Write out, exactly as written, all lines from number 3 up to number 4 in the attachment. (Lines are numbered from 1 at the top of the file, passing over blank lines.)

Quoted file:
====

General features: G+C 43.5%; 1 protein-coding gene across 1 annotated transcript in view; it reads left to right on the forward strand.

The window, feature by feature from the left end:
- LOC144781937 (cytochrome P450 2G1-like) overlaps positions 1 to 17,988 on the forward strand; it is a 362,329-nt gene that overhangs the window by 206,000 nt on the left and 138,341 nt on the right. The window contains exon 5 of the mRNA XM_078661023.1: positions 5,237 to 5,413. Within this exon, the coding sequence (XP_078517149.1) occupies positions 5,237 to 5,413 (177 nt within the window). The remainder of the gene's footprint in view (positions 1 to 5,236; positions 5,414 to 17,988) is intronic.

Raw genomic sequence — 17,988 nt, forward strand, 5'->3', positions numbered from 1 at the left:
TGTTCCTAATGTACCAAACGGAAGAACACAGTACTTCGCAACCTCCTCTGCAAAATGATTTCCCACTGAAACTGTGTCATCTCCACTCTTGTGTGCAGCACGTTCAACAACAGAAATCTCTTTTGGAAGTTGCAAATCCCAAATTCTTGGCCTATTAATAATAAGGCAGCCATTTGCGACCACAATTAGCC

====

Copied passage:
- LOC144781937 (cytochrome P450 2G1-like) overlaps positions 1 to 17,988 on the forward strand; it is a 362,329-nt gene that overhangs the window by 206,000 nt on the left and 138,341 nt on the right. The window contains exon 5 of the mRNA XM_078661023.1: positions 5,237 to 5,413. Within this exon, the coding sequence (XP_078517149.1) occupies positions 5,237 to 5,413 (177 nt within the window). The remainder of the gene's footprint in view (positions 1 to 5,236; positions 5,414 to 17,988) is intronic.

Raw genomic sequence — 17,988 nt, forward strand, 5'->3', positions numbered from 1 at the left: